The Difference between an Hmo and a Ppo

The differences between an HMO, health maintenance organization, and a PPO, preferred provider organization, are about cost, convenience, and choice. Both types of health insurance provides relatively good coverage within the same bracket.

Many people opt for the HMO because an HMO tends to cost less for premiums each month, and often come with either lower co-pays or no co-pays within the HMO when working through the primary care physician. If money is the main deciding factor on the type of insurance coverage, an HMO will win almost every time.

The problem with an HMO is that primary care physician stipulation. Your doctor has wide reaching control over the type and quality of your health care. With a broken arm for example, the scenario will go something like this. After you break your arm, you go to the emergency room to get an x-ray and a splint.

The emergency room gives you the x-ray and says that you should see your primary care physician as soon as possible. Because they are heavily booked, you may have to wait 1 to 5 days to get into your doctor. Once you get in to see the doctor, you will be told that your arm is broken and your need to see a specialist that will be recommended from the prefered list.

You will need a referral for this, and you need to get a referral from your doctor that says you actually needed the emergency room visit, or it won’t be covered. The doctor’s office will usually book the appointment with the orthopedist for a date from 3 to 10 days off. The specialist will set the bone if needed and put on a cast. This will occur between 4 and 15 days after you broke your arm.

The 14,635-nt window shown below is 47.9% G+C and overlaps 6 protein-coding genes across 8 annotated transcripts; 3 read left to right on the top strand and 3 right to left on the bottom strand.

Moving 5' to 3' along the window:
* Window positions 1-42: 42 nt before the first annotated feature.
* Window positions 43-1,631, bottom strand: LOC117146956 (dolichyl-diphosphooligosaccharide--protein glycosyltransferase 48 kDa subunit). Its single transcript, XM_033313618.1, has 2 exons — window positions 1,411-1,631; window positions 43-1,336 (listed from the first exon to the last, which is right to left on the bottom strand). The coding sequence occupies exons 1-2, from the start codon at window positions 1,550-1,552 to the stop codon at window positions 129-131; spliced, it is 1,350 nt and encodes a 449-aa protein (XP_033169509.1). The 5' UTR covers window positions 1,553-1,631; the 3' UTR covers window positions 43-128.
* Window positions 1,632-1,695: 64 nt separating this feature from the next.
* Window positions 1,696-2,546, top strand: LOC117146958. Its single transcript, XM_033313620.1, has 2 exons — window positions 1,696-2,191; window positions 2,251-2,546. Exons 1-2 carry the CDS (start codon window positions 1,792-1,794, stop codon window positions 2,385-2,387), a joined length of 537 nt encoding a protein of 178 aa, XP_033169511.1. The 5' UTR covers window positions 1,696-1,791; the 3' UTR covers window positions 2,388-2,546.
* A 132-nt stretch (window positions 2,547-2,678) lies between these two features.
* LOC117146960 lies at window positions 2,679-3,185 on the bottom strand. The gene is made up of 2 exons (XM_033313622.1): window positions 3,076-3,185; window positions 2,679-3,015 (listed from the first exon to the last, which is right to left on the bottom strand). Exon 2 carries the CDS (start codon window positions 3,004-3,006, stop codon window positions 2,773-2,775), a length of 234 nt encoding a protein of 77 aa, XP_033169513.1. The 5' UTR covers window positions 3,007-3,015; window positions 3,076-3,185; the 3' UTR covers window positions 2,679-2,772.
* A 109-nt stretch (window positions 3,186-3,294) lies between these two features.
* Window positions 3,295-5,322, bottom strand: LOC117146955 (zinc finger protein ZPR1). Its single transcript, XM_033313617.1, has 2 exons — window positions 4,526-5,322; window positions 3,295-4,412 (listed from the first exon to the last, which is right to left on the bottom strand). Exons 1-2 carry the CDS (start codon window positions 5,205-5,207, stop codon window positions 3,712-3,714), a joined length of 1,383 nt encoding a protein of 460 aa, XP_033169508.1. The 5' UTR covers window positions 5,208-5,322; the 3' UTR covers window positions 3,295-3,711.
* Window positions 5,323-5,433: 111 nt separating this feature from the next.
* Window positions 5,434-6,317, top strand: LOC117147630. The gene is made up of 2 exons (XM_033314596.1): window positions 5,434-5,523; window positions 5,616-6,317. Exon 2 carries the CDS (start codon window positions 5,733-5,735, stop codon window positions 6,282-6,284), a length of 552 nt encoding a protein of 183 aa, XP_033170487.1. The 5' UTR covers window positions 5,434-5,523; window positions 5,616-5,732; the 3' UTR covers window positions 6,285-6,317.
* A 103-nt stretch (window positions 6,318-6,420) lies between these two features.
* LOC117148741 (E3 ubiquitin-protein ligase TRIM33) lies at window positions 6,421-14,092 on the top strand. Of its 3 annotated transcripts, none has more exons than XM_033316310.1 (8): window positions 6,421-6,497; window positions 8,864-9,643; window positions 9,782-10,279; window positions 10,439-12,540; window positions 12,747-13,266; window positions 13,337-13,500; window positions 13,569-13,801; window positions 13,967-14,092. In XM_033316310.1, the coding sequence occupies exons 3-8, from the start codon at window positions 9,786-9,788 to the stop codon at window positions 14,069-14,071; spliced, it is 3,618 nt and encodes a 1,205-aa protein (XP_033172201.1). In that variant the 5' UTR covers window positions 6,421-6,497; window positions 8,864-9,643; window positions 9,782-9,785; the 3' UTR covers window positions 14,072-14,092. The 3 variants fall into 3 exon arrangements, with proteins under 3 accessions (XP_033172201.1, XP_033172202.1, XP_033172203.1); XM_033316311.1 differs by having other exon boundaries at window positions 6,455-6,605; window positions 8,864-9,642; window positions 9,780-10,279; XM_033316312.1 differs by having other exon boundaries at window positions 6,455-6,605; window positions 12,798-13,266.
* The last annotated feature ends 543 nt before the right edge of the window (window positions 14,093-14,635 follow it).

With a PPO, you will pay a higher monthly premium and higher co-pays. You can go to any doctor on the preferred provider list anytime that you need to go as long as they are accepting new patients. In the previous scenario, you would have booked the appointment with the orthopedist straight out of the emergency room or the next morning.

The time from the break to the cast would have been reduced from up to 2 weeks to 2-3 days. You may even have been able to go down the list until you found a doctor that could see you the same day. There is no need to hope while you’re at the emergency room that your doctor will say it’s ok that you went there. It’s your call.

PPO health insurance is about choice and convenience. You are not at the mercy of a primary care physician. Only you can decide if the freedom is worth the cost.